Other software provided includes Musicmatch Jukebox, Windows Media Player 10, the Dell Media Experience (a light version of media center software), Jasc Paint Shop Pro and Photo Album, and McAfee Firewall and Antivirus (for which you need to buy a subscription or switch to a different antivirus program after the trial period is up).
Overall a good selection preloaded that leaves you well protected from viruses and adware without any additional work on your part.
Using the 8400
Setting up and using the Dimension 8400 for the first time is simple:
Connect monitor, mouse, and keyboard to the PC
Connect ethernet cable from home network/router/cable modem (not provided by Dell)
Connect power cables to pc and monitor
Turn on the power
Switch on the PC
As it starts up for the first time you have to click to agree to various software licenses, then setup XP for the first time (set the time zone, setup networking etc), but this is all clearly explained and within 5 minutes you are up and running.
Speaking purely subjectively this feel like a very fast PC, it starts up really quickly and most programs load instantly.
This is also a very quiet PC, while using it we hear the Network attached hard drives in the next room more than we hear noise from the Dimension 8400.
We don't tend to do a lot in the way of benchmarking but I guess we need to here considering the premise of this review is getting a fast PC for a low price:
We ran PCMark04 and got a score of 4566, which is pretty good. The graphics let us down as can be seen from the breakout of scores: CPU 5195, Memory 5268, Graphics 1221, and HDD 5094.
Game performance isn't as impressive, the Radeon X300 SE graphics card supplied with the Dimension 8400 isn't intended to handle the latest greatest games. You can run Doom 3 and Half-Life 2 at a lower resolution and without high details, anti-aliasing and other fancy graphics options, but if you try to enable those options the game becomes more like a slideshow. As an example we ran Half-Life 2 at 1024x768 with high quality graphics but no anti-aliasing and averaged just under 40 frames a second with the X300 SE compared to over 80 frames a second with our older Radeon 9800 Pro equipped PC at the same settings.
As a benchmark we got an Aquamark3 score of 16377, which is very poor considering the good CPU speed of this PC. We didn't even bother running 3DMark03 or 3DMark05 but we will provide those scores when we upgrade the graphics card.
This poor game performance was expected, and our first upgrade to this PC will be a GeForce 6600GT graphics card which should get us 100 frames a second with the same options as well as allow you to play at 1280x1024 resolution with the highest graphics options and some anti-aliasing.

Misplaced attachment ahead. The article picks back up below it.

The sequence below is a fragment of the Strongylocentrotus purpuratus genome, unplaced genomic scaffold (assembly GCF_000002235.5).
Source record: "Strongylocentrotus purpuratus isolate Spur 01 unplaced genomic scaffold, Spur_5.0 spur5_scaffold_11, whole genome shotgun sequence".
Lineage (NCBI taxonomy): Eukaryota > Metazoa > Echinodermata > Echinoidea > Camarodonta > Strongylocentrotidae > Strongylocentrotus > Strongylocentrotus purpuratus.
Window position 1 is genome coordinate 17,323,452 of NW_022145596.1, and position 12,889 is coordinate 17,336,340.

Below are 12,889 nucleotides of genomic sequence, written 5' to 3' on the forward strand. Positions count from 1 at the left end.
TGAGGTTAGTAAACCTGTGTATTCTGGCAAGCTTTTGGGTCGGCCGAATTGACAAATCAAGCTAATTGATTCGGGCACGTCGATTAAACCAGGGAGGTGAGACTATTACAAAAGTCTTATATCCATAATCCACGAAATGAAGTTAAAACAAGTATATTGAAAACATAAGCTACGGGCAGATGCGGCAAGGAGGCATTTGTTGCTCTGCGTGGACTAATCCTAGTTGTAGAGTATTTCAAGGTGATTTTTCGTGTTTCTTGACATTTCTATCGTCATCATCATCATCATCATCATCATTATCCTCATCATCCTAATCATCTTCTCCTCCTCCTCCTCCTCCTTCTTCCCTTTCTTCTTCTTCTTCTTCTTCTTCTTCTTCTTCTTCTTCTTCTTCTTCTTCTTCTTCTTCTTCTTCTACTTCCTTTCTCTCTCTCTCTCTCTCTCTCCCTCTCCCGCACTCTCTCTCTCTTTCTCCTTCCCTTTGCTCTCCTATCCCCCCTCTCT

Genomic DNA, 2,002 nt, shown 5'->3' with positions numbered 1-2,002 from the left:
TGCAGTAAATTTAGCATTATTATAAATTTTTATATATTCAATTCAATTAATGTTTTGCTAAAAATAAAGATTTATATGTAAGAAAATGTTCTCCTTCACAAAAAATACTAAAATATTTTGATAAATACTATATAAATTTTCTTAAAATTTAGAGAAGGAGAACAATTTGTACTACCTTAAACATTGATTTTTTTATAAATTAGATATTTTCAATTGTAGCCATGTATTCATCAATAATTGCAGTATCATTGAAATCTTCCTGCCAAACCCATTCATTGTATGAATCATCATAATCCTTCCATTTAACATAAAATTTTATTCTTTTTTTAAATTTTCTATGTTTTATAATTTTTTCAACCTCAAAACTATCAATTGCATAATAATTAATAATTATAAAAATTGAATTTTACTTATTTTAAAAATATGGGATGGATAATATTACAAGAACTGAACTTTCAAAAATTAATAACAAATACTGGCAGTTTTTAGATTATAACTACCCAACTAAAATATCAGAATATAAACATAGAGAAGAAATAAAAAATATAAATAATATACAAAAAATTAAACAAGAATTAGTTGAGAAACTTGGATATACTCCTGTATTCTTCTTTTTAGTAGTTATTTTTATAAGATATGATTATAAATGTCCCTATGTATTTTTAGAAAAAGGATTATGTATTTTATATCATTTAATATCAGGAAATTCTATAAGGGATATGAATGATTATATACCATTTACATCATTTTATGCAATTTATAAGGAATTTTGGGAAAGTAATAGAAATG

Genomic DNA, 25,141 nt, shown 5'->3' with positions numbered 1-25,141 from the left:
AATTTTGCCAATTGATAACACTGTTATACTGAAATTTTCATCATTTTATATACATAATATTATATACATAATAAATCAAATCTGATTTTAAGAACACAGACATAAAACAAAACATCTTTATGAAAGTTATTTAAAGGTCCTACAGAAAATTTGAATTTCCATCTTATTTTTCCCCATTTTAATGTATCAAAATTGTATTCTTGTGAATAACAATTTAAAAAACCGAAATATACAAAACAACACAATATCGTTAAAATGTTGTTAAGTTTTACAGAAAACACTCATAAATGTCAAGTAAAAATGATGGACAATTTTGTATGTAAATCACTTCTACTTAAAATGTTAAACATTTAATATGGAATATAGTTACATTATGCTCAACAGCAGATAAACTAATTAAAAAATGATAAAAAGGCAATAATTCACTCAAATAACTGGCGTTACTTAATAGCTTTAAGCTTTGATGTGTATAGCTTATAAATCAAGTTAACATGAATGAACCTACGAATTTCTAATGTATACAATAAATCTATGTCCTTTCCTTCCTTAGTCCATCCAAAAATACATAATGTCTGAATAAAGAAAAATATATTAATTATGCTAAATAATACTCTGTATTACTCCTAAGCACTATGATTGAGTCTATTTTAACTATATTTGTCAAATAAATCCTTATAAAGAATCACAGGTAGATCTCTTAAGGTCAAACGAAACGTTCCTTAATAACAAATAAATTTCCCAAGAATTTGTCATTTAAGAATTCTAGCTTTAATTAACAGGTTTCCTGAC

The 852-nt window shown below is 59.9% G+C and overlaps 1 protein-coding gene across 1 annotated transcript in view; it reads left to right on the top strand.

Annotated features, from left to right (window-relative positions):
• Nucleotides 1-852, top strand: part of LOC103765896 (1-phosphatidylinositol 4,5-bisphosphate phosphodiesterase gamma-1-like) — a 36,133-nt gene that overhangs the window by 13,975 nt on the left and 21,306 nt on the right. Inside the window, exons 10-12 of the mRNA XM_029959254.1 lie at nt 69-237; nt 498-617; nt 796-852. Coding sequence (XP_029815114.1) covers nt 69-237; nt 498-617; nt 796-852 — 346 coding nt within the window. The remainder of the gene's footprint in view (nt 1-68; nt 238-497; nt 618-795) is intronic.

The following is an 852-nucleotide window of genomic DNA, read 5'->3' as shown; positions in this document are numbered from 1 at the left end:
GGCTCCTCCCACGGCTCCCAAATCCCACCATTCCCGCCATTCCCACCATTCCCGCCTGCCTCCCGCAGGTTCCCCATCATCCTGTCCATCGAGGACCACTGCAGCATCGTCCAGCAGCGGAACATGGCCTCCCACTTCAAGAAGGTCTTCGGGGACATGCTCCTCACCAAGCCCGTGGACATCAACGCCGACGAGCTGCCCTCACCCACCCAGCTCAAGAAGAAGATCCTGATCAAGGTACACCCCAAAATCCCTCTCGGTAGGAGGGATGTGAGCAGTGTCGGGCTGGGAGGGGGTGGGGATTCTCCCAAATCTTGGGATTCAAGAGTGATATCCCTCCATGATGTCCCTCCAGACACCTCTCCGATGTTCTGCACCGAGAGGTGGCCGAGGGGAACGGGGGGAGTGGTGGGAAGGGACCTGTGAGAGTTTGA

The Dell Dimension 8400 lives up to the promise of providing cutting edge technology and great future proofing at a sub-$1000 price.
It is usable right out of the box as a home or home office PC but to really perform as a good gaming PC a couple of upgrades will be needed: most important is a new graphics card and a good value choice is the GeForce 6600GT (which is only available as a PCI Express card), more memory would be beneficial and we would recommend adding another 512MB (or ideally 1GB) of 533MHz RAM, and finally to reduce game loading delays we would recommend a Western Digital Raptor 10000RPM hard drive.
At the end of the day you are paying $250 for a 17" LCD monitor and $400 for a PC that should cost well over $1000. With another $200 investment in a better graphics card you will have a PC capable of handling all the latest games, and one that has a lot of room for upgrading in the future. That's what I call a bargain.
The downside to this bargain is that it isn't available all the time, Dell seems to have outrageous deals on the 8400 less than half the time, and it is maybe only once a quarter that the deal is as good as the one we got, so check the Dell site for their latest outrageous deals, and good luck!
Fast and Powerful
Latest Technology (PCI-Express, DDR2, SATA, etc)
Unattractive Flimsy Case
Poor Graphics Card
This Low Price Isn't Available Most of the Time
Overall Score: 9/10
GeForce 6600GT Upgrade (posted 12/23)
Western Digital 10000RPM Hard Drive Upgrade (coming 1/21)
Memory Upgrade (coming 2/28)
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Comments on Dell Dimension 8400 Review
When will life become short enough to forgo all talk and attempts at overclocking?
Isn't nice not to void the warranty and spend a few more $$ or wait 2 months and spend the same $$.
Good review on Dell 8400. Good tips.
With a 533 FSB, do we really need to overclock?
Posted by: Steve Pitts at April 27, 2005 02:39 PM